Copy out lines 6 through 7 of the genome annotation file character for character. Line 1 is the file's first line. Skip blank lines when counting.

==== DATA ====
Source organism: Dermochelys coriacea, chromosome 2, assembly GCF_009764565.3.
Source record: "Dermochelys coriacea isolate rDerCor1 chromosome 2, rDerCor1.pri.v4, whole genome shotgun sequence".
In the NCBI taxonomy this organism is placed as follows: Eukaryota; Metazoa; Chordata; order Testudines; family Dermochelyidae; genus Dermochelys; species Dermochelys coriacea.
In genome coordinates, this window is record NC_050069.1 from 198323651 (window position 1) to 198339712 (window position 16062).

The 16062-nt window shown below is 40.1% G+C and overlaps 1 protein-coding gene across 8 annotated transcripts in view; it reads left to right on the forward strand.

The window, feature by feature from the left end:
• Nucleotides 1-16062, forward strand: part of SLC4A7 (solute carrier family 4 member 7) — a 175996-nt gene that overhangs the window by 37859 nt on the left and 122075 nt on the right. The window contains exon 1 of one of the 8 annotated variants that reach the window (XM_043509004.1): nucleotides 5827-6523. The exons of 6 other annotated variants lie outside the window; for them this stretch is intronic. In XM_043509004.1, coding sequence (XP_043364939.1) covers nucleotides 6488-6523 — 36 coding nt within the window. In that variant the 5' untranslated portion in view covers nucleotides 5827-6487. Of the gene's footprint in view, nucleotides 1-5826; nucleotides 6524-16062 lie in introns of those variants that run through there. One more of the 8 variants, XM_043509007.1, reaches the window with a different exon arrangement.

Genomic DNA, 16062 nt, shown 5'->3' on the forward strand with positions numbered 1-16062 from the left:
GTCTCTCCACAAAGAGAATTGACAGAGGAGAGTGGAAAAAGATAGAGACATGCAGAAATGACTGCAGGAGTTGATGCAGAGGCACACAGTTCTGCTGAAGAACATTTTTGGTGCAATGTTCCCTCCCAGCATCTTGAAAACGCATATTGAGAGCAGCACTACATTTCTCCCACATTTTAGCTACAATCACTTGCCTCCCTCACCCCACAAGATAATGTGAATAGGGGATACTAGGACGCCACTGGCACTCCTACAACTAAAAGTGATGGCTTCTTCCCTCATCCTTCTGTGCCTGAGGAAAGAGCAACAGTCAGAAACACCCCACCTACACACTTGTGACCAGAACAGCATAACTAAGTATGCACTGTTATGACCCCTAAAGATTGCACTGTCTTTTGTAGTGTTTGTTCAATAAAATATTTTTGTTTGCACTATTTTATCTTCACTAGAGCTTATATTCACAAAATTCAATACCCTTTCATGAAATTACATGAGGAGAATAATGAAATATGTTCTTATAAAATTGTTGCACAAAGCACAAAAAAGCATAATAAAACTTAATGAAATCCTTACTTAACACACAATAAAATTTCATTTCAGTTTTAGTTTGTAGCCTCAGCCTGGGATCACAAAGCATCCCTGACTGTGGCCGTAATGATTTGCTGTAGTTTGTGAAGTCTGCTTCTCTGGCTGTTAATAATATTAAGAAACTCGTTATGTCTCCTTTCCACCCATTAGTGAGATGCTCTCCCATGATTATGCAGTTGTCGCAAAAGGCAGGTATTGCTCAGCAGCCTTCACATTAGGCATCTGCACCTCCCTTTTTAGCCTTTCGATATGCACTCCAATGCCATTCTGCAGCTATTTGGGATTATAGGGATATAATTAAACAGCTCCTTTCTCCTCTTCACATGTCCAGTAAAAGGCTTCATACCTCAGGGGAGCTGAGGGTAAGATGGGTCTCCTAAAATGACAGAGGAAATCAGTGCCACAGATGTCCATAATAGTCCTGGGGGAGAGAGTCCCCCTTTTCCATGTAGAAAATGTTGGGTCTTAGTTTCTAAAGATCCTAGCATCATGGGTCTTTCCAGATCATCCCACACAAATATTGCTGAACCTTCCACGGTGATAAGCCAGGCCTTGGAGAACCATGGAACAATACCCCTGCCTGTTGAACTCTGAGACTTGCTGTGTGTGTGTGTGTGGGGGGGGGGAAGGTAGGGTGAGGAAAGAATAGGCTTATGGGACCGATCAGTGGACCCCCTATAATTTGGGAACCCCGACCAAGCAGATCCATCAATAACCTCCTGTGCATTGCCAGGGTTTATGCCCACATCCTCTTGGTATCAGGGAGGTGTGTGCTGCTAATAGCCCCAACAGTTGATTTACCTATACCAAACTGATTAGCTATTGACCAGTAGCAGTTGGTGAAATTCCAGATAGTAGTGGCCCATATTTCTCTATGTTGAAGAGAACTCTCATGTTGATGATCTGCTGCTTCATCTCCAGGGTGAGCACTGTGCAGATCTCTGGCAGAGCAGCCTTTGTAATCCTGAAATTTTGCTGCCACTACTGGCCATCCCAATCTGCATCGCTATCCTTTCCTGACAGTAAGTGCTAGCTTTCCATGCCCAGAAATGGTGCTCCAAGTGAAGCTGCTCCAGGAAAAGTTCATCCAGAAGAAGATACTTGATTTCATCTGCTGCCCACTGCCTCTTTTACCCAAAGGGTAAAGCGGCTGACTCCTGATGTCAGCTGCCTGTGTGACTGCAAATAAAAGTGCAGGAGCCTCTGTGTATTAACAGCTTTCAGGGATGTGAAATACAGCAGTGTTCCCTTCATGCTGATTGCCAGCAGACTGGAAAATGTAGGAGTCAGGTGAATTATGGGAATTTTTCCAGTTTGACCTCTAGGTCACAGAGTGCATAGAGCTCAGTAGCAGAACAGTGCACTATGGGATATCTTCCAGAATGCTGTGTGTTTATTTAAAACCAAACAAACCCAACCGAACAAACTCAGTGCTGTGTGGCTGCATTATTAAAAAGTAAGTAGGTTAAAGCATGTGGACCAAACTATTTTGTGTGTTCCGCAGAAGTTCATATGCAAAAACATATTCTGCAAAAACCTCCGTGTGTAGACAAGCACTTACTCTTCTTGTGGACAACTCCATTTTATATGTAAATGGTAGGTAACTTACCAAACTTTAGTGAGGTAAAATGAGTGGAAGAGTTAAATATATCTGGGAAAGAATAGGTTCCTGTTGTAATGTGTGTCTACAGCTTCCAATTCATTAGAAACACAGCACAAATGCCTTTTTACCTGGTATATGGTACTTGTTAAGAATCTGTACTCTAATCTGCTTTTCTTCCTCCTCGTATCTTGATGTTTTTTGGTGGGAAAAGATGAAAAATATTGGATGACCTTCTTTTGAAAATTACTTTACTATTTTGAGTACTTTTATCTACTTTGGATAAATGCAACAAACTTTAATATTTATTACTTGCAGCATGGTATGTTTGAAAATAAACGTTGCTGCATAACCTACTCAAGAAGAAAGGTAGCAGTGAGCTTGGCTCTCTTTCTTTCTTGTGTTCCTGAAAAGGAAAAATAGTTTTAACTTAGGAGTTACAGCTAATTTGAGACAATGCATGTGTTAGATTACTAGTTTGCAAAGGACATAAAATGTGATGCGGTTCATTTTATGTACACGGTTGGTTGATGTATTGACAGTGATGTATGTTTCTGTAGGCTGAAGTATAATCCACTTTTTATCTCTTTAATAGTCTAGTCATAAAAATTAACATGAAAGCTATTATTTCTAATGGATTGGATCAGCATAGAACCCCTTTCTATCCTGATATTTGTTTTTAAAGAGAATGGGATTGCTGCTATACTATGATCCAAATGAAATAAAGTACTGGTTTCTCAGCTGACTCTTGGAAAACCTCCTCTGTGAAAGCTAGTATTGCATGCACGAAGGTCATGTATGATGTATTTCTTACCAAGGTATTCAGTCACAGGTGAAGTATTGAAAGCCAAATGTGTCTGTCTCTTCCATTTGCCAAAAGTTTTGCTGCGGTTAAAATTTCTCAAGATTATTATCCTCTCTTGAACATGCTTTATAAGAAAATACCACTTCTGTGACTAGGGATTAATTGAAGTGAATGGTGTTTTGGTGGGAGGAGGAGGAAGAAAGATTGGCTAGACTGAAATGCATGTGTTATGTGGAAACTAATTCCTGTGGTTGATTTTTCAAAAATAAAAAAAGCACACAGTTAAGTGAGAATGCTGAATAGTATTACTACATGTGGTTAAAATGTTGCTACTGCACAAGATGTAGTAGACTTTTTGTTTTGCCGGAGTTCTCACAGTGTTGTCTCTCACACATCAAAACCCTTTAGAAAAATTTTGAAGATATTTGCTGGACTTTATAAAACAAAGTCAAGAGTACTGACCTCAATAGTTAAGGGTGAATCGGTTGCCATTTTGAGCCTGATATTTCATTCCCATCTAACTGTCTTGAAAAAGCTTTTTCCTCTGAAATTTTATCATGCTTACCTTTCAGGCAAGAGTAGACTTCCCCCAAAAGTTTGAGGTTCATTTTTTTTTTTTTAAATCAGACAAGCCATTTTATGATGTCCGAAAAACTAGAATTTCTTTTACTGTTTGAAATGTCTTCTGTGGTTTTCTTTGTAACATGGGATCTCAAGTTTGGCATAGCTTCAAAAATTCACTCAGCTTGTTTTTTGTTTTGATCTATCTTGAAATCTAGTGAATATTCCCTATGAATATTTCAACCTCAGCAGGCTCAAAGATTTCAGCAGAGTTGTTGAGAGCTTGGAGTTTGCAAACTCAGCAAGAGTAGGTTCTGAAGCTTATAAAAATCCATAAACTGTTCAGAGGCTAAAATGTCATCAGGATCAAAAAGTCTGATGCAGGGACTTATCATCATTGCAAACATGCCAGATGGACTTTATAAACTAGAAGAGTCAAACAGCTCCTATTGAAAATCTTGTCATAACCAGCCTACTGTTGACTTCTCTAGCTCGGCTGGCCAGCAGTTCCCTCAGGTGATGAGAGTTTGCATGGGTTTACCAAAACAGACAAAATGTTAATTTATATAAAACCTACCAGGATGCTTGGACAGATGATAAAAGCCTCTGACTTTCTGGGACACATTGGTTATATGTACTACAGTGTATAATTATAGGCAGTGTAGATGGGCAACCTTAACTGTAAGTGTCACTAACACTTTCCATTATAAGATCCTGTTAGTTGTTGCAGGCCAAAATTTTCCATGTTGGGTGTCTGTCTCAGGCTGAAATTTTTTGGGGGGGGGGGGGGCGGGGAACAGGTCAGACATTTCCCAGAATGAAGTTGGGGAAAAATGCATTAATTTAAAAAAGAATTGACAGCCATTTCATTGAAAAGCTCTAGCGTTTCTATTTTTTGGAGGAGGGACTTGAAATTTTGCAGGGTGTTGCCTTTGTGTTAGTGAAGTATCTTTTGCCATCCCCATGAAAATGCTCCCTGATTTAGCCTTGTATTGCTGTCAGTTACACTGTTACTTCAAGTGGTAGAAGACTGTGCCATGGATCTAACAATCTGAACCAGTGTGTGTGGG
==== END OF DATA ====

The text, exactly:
The window, feature by feature from the left end:
• Nucleotides 1-16062, forward strand: part of SLC4A7 (solute carrier family 4 member 7) — a 175996-nt gene that overhangs the window by 37859 nt on the left and 122075 nt on the right. The window contains exon 1 of one of the 8 annotated variants that reach the window (XM_043509004.1): nucleotides 5827-6523. The exons of 6 other annotated variants lie outside the window; for them this stretch is intronic. In XM_043509004.1, coding sequence (XP_043364939.1) covers nucleotides 6488-6523 — 36 coding nt within the window. In that variant the 5' untranslated portion in view covers nucleotides 5827-6487. Of the gene's footprint in view, nucleotides 1-5826; nucleotides 6524-16062 lie in introns of those variants that run through there. One more of the 8 variants, XM_043509007.1, reaches the window with a different exon arrangement.